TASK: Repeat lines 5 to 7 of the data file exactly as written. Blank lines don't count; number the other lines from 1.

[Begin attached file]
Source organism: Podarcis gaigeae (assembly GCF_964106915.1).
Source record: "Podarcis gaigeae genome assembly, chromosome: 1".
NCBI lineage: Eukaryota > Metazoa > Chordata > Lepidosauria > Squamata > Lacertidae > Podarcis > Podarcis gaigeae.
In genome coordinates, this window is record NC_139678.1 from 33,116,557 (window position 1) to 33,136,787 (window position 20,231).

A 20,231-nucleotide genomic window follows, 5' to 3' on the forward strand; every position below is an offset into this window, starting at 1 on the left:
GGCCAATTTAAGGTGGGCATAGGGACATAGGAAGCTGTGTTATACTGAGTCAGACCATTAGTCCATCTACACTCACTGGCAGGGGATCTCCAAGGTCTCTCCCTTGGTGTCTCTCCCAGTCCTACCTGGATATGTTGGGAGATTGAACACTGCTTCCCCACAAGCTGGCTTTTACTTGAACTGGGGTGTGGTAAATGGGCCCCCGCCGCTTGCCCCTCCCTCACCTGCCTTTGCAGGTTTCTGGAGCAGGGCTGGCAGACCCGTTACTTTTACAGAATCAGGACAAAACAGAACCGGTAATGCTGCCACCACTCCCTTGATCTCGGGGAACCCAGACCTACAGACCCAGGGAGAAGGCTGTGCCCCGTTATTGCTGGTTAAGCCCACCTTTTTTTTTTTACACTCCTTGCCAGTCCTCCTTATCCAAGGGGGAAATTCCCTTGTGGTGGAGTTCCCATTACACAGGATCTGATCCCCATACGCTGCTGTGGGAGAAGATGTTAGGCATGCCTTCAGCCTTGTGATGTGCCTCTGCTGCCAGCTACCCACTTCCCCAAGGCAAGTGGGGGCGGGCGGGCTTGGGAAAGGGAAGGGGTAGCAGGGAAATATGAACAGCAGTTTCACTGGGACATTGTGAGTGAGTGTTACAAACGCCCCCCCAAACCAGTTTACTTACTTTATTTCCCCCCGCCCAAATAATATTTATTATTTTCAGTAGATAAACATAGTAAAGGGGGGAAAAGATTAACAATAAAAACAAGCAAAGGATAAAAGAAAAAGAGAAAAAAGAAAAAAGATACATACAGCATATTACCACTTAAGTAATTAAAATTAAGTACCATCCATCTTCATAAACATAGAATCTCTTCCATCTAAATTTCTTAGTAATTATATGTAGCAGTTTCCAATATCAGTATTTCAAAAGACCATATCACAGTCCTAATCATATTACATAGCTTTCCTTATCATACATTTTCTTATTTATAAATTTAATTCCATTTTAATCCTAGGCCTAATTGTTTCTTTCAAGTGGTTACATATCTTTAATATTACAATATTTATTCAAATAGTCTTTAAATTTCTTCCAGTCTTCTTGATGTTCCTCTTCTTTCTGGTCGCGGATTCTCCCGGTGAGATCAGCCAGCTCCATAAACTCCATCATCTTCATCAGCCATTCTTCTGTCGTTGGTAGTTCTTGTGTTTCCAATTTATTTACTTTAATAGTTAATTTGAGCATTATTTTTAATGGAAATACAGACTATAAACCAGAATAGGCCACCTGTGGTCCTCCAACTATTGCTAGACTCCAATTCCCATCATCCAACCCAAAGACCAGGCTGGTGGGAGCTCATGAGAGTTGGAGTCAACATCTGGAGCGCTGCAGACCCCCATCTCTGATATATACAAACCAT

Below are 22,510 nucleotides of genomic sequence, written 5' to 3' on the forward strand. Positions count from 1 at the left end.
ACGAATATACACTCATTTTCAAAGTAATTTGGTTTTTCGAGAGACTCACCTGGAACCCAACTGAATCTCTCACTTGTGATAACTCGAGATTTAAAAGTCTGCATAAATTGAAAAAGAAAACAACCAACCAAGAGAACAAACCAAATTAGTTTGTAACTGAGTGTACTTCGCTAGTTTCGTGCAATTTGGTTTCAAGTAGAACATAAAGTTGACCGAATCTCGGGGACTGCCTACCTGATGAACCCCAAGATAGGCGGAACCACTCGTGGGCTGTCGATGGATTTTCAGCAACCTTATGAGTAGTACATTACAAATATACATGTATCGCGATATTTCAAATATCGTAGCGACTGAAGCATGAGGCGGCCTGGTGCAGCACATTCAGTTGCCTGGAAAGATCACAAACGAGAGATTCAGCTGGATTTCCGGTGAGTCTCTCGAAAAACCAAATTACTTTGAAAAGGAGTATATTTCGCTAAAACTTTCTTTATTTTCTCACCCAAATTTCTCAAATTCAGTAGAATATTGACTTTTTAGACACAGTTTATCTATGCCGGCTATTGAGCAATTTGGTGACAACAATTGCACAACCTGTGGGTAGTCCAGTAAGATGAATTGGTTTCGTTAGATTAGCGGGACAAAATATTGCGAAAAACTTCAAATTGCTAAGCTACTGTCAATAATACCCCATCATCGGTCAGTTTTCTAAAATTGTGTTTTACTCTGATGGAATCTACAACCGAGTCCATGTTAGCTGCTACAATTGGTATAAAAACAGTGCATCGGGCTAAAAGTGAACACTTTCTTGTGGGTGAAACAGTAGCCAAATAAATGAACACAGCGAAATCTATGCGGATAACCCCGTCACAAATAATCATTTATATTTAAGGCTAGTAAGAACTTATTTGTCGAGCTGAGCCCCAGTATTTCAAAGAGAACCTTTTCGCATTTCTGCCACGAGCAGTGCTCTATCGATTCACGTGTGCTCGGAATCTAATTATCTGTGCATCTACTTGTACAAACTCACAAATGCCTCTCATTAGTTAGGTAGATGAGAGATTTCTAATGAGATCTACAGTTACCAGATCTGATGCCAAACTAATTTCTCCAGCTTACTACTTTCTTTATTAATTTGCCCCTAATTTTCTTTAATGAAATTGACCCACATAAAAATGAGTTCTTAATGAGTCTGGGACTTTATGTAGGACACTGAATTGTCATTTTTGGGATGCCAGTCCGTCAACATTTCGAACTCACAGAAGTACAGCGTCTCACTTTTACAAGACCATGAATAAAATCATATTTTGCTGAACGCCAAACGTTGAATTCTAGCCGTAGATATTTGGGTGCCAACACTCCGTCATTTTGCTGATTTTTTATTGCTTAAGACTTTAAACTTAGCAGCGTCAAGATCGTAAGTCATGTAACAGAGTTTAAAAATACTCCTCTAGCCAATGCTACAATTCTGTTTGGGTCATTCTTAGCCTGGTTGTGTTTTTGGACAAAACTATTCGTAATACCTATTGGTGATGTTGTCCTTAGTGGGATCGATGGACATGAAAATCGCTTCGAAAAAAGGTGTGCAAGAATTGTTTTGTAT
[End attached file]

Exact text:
A 20,231-nucleotide genomic window follows, 5' to 3' on the forward strand; every position below is an offset into this window, starting at 1 on the left:
GGCCAATTTAAGGTGGGCATAGGGACATAGGAAGCTGTGTTATACTGAGTCAGACCATTAGTCCATCTACACTCACTGGCAGGGGATCTCCAAGGTCTCTCCCTTGGTGTCTCTCCCAGTCCTACCTGGATATGTTGGGAGATTGAACACTGCTTCCCCACAAGCTGGCTTTTACTTGAACTGGGGTGTGGTAAATGGGCCCCCGCCGCTTGCCCCTCCCTCACCTGCCTTTGCAGGTTTCTGGAGCAGGGCTGGCAGACCCGTTACTTTTACAGAATCAGGACAAAACAGAACCGGTAATGCTGCCACCACTCCCTTGATCTCGGGGAACCCAGACCTACAGACCCAGGGAGAAGGCTGTGCCCCGTTATTGCTGGTTAAGCCCACCTTTTTTTTTTTACACTCCTTGCCAGTCCTCCTTATCCAAGGGGGAAATTCCCTTGTGGTGGAGTTCCCATTACACAGGATCTGATCCCCATACGCTGCTGTGGGAGAAGATGTTAGGCATGCCTTCAGCCTTGTGATGTGCCTCTGCTGCCAGCTACCCACTTCCCCAAGGCAAGTGGGGGCGGGCGGGCTTGGGAAAGGGAAGGGGTAGCAGGGAAATATGAACAGCAGTTTCACTGGGACATTGTGAGTGAGTGTTACAAACGCCCCCCCAAACCAGTTTACTTACTTTATTTCCCCCCGCCCAAATAATATTTATTATTTTCAGTAGATAAACATAGTAAAGGGGGGAAAAGATTAACAATAAAAACAAGCAAAGGATAAAAGAAAAAGAGAAAAAAGAAAAAAGATACATACAGCATATTACCACTTAAGTAATTAAAATTAAGTACCATCCATCTTCATAAACATAGAATCTCTTCCATCTAAATTTCTTAGTAATTATATGTAGCAGTTTCCAATATCAGTATTTCAAAAGACCATATCACAGTCCTAATCATATTACATAGCTTTCCTTATCATACATTTTCTTATTTATAAATTTAATTCCATTTTAATCCTAGGCCTAATTGTTTCTTTCAAGTGGTTACATATCTTTAATATTACAATATTTATTCAAATAGTCTTTAAATTTCTTCCAGTCTTCTTGATGTTCCTCTTCTTTCTGGTCGCGGATTCTCCCGGTGAGATCAGCCAGCTCCATAAACTCCATCATCTTCATCAGCCATTCTTCTGTCGTTGGTAGTTCTTGTGTTTCCAATTTATTTACTTTAATAGTTAATTTGAGCATTATTTTTAATGGAAATACAGACTATAAACCAGAATAGGCCACCTGTGGTCCTCCAACTATTGCTAGACTCCAATTCCCATCATCCAACCCAAAGACCAGGCTGGTGGGAGCTCATGAGAGTTGGAGTCAACATCTGGAGCGCTGCAGACCCCCATCTCTGATATATACAAACCAT

Below are 22,510 nucleotides of genomic sequence, written 5' to 3' on the forward strand. Positions count from 1 at the left end.